Rosa × harisonii Rivers

TSO logo

Sponsor this page

For information about how you could sponsor this page, see How You Can Help

Credits

Article from Bean's Trees and Shrubs Hardy in the British Isles

Recommended citation
'Rosa × harisonii' from the website Trees and Shrubs Online (treesandshrubsonline.org/articles/rosa/rosa-x-harisonii/). Accessed 2022-01-24.

Genus

Synonyms

  • R. lutea [foetida] var. hoggii D. Don in Sweet

Glossary

clone
Organism arising via vegetative or asexual reproduction.
glandular
Bearing glands.
hybrid
Plant originating from the cross-fertilisation of genetically distinct individuals (e.g. two species or two subspecies).
receptacle
Enlarged end of a flower stalk that bears floral parts; (in some Podocarpaceae) fleshy structure bearing a seed formed by fusion of lowermost seed scales and peduncle.

References

There are no active references in this article.

Credits

Article from Bean's Trees and Shrubs Hardy in the British Isles

Recommended citation
'Rosa × harisonii' from the website Trees and Shrubs Online (treesandshrubsonline.org/articles/rosa/rosa-x-harisonii/). Accessed 2022-01-24.

A hybrid between R. pimpinellifolia and, almost certainly, R. foetida. The typical clone makes a gaunt shrub to about 6 ft high, which does not sucker freely. Leaflets five or seven on the flowering branchlets, resembling those of the burnet rose in size and shape, but with partly glandular teeth. Flowers solitary, loosely double, brilliant sulphur-yellow, borne in June. Pedicels finely prickly; receptacle widely bell-shaped, broader than high. Sepals glandular at the edge, slightly hairy on the back. Fruits almost black.

This rose was raised by George Folliott Harison (d. 1846), a New York lawyer, or possibly by his father Richard Harison, who served as US Attorney for the District of New York during the Presidency of Washington. Both were keen gardeners. The rose – whether a chance hybrid or the result of a deliberate cross is not known – was put into commerce by Thomas Hogg, nurseryman of New York, whence the name R. lutea var. hoggii used by David Don in Sweet’s British Flower Garden, Vol. 4 (1838), t. 410; the plant figured was bought from Hogg by James M’Nab while on a tour of the eastern states for the Edinburgh Botanic Garden, but Hogg himself listed it as Harison’s Yellow (Richardson Wright, Amer. Rose Ann. 1943, pp. 3-11).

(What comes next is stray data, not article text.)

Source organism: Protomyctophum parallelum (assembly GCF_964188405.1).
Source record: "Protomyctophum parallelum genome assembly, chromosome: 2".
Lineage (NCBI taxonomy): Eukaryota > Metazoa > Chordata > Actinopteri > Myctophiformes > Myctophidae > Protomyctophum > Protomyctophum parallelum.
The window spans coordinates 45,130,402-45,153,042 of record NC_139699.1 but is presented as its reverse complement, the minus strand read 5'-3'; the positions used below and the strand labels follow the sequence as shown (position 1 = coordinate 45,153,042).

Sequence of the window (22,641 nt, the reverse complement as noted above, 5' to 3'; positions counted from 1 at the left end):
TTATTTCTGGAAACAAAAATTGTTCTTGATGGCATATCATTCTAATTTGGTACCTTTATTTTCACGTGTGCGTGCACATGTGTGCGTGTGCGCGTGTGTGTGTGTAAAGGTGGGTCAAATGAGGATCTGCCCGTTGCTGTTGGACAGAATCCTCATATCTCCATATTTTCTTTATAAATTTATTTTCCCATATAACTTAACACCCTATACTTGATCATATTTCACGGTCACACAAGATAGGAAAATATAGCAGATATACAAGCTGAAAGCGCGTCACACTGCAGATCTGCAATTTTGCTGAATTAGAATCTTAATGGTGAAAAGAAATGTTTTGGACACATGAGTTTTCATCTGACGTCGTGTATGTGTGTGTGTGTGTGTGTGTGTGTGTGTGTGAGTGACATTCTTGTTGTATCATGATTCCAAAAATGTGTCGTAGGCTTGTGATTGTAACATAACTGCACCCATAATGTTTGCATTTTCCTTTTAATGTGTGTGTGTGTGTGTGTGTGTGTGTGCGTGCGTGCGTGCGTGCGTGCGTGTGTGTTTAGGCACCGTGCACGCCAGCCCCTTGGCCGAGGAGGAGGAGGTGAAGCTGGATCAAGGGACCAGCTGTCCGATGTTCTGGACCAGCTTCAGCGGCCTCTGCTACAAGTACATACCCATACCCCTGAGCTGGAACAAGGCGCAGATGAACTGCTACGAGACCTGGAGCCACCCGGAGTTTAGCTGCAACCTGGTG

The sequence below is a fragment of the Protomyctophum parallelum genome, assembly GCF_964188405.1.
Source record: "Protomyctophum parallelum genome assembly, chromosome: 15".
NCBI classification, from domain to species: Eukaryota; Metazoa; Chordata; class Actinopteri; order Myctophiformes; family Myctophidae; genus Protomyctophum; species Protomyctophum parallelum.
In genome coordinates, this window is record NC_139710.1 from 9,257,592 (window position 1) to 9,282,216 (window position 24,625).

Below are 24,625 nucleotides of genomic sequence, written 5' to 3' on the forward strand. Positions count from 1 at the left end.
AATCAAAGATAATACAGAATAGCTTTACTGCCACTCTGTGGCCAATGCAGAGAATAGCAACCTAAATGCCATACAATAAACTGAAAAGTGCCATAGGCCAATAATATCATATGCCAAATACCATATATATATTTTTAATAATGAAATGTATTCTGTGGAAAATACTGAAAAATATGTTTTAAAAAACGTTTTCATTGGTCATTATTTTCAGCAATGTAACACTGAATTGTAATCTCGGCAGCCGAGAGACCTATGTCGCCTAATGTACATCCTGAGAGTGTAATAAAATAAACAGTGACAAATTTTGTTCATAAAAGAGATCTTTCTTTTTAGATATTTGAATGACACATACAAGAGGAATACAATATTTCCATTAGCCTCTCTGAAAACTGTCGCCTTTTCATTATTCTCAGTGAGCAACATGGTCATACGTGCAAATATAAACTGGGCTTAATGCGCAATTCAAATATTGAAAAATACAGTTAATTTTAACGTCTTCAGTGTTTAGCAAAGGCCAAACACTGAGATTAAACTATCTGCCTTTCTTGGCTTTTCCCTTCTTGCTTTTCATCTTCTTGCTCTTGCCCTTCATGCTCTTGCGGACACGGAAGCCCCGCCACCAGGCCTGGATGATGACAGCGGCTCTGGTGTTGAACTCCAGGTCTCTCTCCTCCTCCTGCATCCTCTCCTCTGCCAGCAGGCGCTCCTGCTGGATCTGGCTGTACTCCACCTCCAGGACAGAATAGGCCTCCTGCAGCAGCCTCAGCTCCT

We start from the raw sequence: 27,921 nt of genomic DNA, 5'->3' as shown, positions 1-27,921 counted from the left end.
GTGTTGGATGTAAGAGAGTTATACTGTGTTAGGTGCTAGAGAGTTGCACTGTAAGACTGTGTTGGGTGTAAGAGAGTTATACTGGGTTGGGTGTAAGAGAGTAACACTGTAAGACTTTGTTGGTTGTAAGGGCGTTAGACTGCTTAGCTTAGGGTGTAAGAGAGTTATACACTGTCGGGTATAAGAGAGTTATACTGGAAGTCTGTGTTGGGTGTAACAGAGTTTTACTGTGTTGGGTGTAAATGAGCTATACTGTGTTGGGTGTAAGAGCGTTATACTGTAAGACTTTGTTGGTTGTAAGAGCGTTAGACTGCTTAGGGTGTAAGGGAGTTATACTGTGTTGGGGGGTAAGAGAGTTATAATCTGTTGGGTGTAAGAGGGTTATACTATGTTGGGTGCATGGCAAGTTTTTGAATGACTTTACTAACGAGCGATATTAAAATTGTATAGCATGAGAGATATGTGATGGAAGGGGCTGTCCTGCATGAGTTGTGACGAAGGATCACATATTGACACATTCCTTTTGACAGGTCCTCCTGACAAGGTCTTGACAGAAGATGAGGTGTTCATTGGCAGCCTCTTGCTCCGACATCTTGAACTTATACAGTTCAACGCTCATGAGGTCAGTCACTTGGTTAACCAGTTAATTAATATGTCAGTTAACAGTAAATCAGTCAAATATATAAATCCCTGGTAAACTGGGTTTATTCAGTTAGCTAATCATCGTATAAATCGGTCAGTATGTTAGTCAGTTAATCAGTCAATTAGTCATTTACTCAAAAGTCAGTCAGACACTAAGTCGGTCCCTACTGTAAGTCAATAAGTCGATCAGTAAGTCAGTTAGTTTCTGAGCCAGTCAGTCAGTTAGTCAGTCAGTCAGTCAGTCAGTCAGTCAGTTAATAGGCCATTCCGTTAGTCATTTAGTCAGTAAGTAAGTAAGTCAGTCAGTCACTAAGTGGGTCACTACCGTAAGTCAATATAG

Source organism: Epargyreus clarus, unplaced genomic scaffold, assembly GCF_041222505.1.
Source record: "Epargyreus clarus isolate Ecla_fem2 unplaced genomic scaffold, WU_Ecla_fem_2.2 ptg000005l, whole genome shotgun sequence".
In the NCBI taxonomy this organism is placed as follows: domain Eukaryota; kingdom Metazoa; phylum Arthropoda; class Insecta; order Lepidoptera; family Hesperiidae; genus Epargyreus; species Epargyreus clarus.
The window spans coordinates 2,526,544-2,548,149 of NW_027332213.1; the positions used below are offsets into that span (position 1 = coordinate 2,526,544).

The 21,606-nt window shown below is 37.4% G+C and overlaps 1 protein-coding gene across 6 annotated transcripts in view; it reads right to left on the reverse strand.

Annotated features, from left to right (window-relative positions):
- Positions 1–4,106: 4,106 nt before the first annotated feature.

Harison’s rose is free-flowering, and a better garden plant than R. foetida ‘Persiana’.

Under R. × harisonii Rehder places ‘Vorbergii’, possibly a seedling of the original clone, distributed by Späth’s nursery early this century. The flowers are single, pale creamy yellow.

The following is probably of the same parentage as R. × harisonii:


R 'Lutea Maxima'

Resembling R. pimpinellifolia in armature, but with buttercup-yellow flowers and further showing the influence of R. foetida in having sepals with occasional lateral appendages. The leaflets are broadly elliptic, about {3/4} in. long or 1 in. long on strong shoots, with often double and slightly glandular teeth. The receptacles are vertically compressed as in typical R. × harisonii, but they and the pedicels are quite smooth (R. spinosissima var. lutea Bean).Under the name “R. ochroleuca”, but apparently also as R. spinosissima lutea there is, or was, in cultivation a rose very similar to the one described but with smaller leaflets, to about {1/2} in. long, and of denser habit. But the name R. spinosissima var. lutea, which starts in the first edition of this work, definitely belongs to the larger form – ‘Lutea Maxima’.For another yellow-flowered rose of this group see ‘Williams’ Double Yellow’, p. 204.